Entries in Arkansas (2)


Hunger at Home: Local Heroes Come to the Rescue

ABC News(LITTLE ROCK, Ark.) -- Magazine Mountain is Arkansas' highest point. But it's also one of its lowest, with most families barely getting by. On a hot Saturday morning before dawn, families are lined up outside their church because Pastor Bob Caldwell is feeding the town.

"If people don't believe in miracles, all they had to do was show up today," Caldwell told ABC News.

Caldwell is a son of poverty himself. His father was out of work for years, and now he spends every day traveling the state asking factories and businesses for free food to feed those who need it the most. He receives frozen chicken from Tyson Foods, and bread and soup from local grocery stores.

Caldwell and his church spend just $700 a month and are able to feed more than 700 people.

"All you have here is people who knock on the door and say, 'Preacher, if I don't -- if you don't help me, I don't eat tonight,'" Caldwell said. "That may not bother a lot of people, but it bothers me."

The families who line up call it Miracle Saturdays. The food giveaway takes place the third Saturday of every month, and each family is given enough food for a month.

"It would just tear us apart, if Pastor Bob wasn't doing this," said Johnathan Essman, who was standing in line.

Gene Damron receives $50 every month for food and gas from the church.

"It makes a lot of difference whether you're going to eat all month or not," Damron said, holding back tears. "Makes a lot of difference."

Damron drove his neighbor Betty Hicks to the church. She told ABC News her food stamps only go so far.

"We ate dog food," she said. "We ate it because we had to and we ate out of our dusty dumpster... We'd check the rot, and we'd cut it off the food, and what was left we'd eat."

This isn't just one small community. There are 4,700 people across three counties in the mountainous region who have trouble putting food on the table. Although there is a lot of hardship, there is very little sadness. These families have accepted this condition as a way of life.

A way of life that everyday people across the country are trying to make nonexistent.

In Phoenix and San Antonio, Liz Scarpinato started the organization Kitchen on the Street. She distributes "bags of hope" to 16,000 school children each month. The bags are filled with food for the children to take home to make sure they are able to eat on weekends during the school year.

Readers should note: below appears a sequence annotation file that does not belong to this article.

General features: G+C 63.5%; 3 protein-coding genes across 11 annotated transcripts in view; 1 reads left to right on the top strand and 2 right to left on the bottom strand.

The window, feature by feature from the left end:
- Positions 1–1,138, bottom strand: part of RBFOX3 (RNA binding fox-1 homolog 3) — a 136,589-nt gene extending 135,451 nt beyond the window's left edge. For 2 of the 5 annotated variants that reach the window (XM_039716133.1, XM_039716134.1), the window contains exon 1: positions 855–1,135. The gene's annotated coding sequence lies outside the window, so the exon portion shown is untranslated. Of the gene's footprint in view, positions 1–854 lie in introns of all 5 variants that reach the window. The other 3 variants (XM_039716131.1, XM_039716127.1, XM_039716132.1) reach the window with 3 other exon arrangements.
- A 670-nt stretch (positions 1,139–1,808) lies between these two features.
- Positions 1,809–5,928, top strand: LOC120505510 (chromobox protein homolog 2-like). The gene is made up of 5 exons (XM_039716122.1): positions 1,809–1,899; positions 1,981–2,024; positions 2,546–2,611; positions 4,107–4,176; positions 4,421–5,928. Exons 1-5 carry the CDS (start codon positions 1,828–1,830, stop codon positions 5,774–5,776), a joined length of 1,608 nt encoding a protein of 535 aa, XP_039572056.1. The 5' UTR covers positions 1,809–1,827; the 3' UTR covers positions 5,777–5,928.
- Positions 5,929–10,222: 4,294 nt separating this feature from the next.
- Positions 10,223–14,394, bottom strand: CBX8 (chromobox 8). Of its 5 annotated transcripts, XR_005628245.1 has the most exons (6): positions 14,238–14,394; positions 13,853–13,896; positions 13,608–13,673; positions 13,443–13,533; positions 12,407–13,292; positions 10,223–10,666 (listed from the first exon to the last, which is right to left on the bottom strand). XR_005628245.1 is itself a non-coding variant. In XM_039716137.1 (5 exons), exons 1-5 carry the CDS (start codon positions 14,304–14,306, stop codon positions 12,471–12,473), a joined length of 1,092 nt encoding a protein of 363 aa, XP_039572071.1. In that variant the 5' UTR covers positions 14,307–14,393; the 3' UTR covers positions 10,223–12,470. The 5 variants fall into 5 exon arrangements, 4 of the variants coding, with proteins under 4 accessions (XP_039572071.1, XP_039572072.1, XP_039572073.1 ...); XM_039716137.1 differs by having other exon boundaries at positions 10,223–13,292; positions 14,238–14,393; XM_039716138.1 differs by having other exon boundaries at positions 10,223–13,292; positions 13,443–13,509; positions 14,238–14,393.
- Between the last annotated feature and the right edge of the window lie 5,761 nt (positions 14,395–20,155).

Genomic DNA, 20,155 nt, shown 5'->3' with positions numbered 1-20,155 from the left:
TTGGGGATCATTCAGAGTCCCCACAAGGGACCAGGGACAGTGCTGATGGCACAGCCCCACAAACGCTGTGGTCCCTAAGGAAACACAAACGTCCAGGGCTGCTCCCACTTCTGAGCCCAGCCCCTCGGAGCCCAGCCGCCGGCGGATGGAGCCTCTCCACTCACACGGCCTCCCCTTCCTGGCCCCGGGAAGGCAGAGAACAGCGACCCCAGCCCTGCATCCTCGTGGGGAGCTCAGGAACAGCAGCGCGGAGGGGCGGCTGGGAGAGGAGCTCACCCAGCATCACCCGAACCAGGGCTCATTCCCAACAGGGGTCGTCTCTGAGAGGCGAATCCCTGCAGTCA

In Atlanta, Aubrey Daniels and hundreds of volunteers climb fruit trees located on public lands. Last year they gave nearly a ton of fresh fruit to food pantries.

And in Wisconsin, 13-year-old Peyton Medick and her volunteers have collected 60 tons of food, one can at a time over the last five years.

"There's so many people that have helped me do this...I just need to keep going," said Medick. "The problem of hunger is never going to go away."

Scarpinato, Daniels and Medick, along with many others throughout the country, are determined to help families move past these desperate times.

"You can sit around and you can watch people and see hunger and say, 'Well, that's sad.' But until you do something about it, you won't make a difference," said Caldwell. "Anybody can make a difference."

Copyright 2011 ABC News Radio


Athlete Deaths Force School Sports Makeover in Arkansas

Comstock/Thinkstock(NORTH LITTLE ROCK, Ark.) -- This month's death of four high school football players in the heat-stricken South is helping to spotlight a current recalibration of how much physical exertion young athletes can endure -- one change in what is a broader effort to minimize their risk of injury and illness.

For its part, the Arkansas Activities Association now orders coaches to complete online courses in heat-related illness, which has been cited but not conclusively linked to the Aug. 1 collapse of a 15-year-old Arkansas football player with an underlying heart problem that had gone undiagnosed.  He died shortly after collapsing.

Arkansas coaches also must undergo training in methicillin-resistant staphylococcus aureus, MRSA, a type of staph bacteria that does not respond to antibiotics that have been commonly dispatched to treat staph infections.

Since at least the early 2000s, schools across the country have reported outbreaks of this potentially deadly infection, spread largely through skin-to-skin contact, or through open wounds exposed to the bacteria.  In 2003, a Centers for Disease Control report spotlighted outbreaks of the disease in California, Colorado, Indiana and Pennsylvania.

Last year in Arkansas, one high school athlete died from the infection and another suffered a heart attack.

More immediately, forecasts that the South's heat wave will extend through September have affirmed the state's recent move to limit two-a-day practices -- especially during extreme heat, when the body requires up to 48 hours to rehydrate -- to every other day, and any single practice session to no more than three hours.

Even southern kids are less acclimated to hot spells than prior generations were, what with many of them spending more time indoors rather than outside nowadays, said Dr. Jimmy Tucker, a sports medicine specialist in Little Rock and a member of the state activities association's sports medicine advisory board.

In keeping with that, other rules, patterned partly after those adopted by the NCAA, also require high school players in Arkansas to weigh in before practice and weigh out afterward.

"If they've lost three or four pounds, that's strictly water and they absolutely have to rehydrate," Tucker said.

Copyright 2011 ABC News Radio

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